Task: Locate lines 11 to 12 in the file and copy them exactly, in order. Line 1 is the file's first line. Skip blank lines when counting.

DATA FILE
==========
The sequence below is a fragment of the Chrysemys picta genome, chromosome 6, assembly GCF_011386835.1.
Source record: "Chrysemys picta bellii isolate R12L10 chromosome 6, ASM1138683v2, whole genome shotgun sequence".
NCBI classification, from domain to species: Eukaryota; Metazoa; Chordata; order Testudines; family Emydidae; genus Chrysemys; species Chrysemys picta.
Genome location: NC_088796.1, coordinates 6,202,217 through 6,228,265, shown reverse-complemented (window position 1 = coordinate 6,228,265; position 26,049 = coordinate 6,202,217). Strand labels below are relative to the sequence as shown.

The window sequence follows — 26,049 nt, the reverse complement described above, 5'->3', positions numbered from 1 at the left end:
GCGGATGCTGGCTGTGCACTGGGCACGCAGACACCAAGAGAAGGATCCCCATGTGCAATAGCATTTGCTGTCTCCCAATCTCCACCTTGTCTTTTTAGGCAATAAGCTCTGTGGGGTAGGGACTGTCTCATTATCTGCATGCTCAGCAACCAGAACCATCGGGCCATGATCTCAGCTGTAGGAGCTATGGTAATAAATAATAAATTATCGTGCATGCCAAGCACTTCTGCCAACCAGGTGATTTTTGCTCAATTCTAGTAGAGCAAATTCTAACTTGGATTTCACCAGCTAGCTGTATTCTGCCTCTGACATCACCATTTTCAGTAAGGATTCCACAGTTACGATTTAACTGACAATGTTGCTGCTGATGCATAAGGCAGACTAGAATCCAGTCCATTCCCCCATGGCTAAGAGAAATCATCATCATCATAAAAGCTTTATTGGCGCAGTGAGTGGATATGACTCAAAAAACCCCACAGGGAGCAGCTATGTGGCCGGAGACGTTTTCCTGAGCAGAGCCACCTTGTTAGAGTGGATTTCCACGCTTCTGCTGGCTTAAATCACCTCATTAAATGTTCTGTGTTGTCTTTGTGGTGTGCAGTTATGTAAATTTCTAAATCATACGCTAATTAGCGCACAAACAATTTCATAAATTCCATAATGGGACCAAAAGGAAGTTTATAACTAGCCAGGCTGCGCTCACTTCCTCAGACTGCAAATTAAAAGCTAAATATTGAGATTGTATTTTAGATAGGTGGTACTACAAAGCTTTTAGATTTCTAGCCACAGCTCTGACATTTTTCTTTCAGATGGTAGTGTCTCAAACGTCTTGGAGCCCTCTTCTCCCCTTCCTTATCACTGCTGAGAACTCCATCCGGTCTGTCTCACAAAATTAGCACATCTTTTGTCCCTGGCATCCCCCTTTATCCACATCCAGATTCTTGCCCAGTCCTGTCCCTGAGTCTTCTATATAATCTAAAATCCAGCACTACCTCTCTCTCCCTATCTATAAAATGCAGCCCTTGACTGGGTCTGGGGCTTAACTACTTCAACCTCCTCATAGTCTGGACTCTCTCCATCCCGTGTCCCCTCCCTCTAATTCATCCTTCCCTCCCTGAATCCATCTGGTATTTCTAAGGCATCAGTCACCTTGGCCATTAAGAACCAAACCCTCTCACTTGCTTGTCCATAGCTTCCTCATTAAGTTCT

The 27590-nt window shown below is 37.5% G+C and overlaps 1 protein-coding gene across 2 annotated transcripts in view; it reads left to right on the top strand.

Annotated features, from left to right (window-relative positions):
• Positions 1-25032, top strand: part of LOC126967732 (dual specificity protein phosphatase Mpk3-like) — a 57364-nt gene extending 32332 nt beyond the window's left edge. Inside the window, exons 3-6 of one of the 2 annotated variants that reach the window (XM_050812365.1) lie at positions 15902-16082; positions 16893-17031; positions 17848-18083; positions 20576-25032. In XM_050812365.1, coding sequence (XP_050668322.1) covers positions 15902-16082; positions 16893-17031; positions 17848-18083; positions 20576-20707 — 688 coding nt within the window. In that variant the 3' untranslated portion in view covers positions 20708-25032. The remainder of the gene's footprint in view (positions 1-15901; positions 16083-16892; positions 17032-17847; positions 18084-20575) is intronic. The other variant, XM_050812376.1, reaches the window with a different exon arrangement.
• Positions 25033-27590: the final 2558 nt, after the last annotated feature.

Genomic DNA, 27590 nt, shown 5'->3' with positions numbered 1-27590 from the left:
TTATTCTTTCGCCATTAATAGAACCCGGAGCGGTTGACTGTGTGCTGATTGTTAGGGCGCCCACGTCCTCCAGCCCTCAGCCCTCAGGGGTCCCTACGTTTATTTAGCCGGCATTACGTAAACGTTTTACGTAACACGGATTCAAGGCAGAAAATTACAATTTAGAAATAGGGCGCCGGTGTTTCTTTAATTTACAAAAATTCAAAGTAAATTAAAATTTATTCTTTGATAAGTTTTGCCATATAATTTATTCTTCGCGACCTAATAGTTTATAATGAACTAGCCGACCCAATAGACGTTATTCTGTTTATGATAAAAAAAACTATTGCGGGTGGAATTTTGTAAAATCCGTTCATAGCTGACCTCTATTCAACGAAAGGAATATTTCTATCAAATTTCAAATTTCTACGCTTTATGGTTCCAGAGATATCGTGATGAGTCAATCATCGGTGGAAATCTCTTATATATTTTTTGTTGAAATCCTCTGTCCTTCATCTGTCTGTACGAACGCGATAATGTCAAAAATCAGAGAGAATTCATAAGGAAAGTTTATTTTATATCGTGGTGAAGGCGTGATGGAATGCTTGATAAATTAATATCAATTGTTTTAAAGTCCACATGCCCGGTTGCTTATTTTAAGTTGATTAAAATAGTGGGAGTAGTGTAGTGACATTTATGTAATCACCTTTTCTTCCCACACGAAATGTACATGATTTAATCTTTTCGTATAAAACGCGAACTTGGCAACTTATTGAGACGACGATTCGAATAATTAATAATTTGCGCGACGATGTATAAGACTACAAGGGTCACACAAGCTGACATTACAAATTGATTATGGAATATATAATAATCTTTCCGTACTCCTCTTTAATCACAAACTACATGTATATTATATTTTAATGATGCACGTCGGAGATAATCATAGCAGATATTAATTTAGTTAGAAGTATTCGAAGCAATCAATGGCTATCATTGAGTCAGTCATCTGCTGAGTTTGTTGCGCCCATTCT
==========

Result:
Genomic DNA, 27590 nt, shown 5'->3' with positions numbered 1-27590 from the left:
TTATTCTTTCGCCATTAATAGAACCCGGAGCGGTTGACTGTGTGCTGATTGTTAGGGCGCCCACGTCCTCCAGCCCTCAGCCCTCAGGGGTCCCTACGTTTATTTAGCCGGCATTACGTAAACGTTTTACGTAACACGGATTCAAGGCAGAAAATTACAATTTAGAAATAGGGCGCCGGTGTTTCTTTAATTTACAAAAATTCAAAGTAAATTAAAATTTATTCTTTGATAAGTTTTGCCATATAATTTATTCTTCGCGACCTAATAGTTTATAATGAACTAGCCGACCCAATAGACGTTATTCTGTTTATGATAAAAAAAACTATTGCGGGTGGAATTTTGTAAAATCCGTTCATAGCTGACCTCTATTCAACGAAAGGAATATTTCTATCAAATTTCAAATTTCTACGCTTTATGGTTCCAGAGATATCGTGATGAGTCAATCATCGGTGGAAATCTCTTATATATTTTTTGTTGAAATCCTCTGTCCTTCATCTGTCTGTACGAACGCGATAATGTCAAAAATCAGAGAGAATTCATAAGGAAAGTTTATTTTATATCGTGGTGAAGGCGTGATGGAATGCTTGATAAATTAATATCAATTGTTTTAAAGTCCACATGCCCGGTTGCTTATTTTAAGTTGATTAAAATAGTGGGAGTAGTGTAGTGACATTTATGTAATCACCTTTTCTTCCCACACGAAATGTACATGATTTAATCTTTTCGTATAAAACGCGAACTTGGCAACTTATTGAGACGACGATTCGAATAATTAATAATTTGCGCGACGATGTATAAGACTACAAGGGTCACACAAGCTGACATTACAAATTGATTATGGAATATATAATAATCTTTCCGTACTCCTCTTTAATCACAAACTACATGTATATTATATTTTAATGATGCACGTCGGAGATAATCATAGCAGATATTAATTTAGTTAGAAGTATTCGAAGCAATCAATGGCTATCATTGAGTCAGTCATCTGCTGAGTTTGTTGCGCCCATTCT